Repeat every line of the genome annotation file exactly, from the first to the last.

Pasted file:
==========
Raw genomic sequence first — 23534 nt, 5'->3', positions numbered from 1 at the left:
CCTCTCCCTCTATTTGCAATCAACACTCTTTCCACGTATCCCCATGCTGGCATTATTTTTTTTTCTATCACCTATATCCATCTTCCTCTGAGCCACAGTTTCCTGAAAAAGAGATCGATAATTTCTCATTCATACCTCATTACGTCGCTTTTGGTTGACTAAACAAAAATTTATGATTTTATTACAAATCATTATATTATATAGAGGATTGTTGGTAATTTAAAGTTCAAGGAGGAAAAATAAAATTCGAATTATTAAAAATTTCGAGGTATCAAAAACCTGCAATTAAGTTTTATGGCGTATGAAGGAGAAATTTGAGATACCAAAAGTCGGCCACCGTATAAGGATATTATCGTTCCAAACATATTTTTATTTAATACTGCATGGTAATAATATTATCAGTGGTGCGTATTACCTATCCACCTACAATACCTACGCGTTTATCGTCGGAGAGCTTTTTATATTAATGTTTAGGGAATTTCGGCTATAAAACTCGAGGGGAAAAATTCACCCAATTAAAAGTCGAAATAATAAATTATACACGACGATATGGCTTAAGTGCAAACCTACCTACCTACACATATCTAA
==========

Raw genomic sequence first — 23534 nt, 5'->3', positions numbered from 1 at the left:
CCTCTCCCTCTATTTGCAATCAACACTCTTTCCACGTATCCCCATGCTGGCATTATTTTTTTTTCTATCACCTATATCCATCTTCCTCTGAGCCACAGTTTCCTGAAAAAGAGATCGATAATTTCTCATTCATACCTCATTACGTCGCTTTTGGTTGACTAAACAAAAATTTATGATTTTATTACAAATCATTATATTATATAGAGGATTGTTGGTAATTTAAAGTTCAAGGAGGAAAAATAAAATTCGAATTATTAAAAATTTCGAGGTATCAAAAACCTGCAATTAAGTTTTATGGCGTATGAAGGAGAAATTTGAGATACCAAAAGTCGGCCACCGTATAAGGATATTATCGTTCCAAACATATTTTTATTTAATACTGCATGGTAATAATATTATCAGTGGTGCGTATTACCTATCCACCTACAATACCTACGCGTTTATCGTCGGAGAGCTTTTTATATTAATGTTTAGGGAATTTCGGCTATAAAACTCGAGGGGAAAAATTCACCCAATTAAAAGTCGAAATAATAAATTATACACGACGATATGGCTTAAGTGCAAACCTACCTACCTACACATATCTAA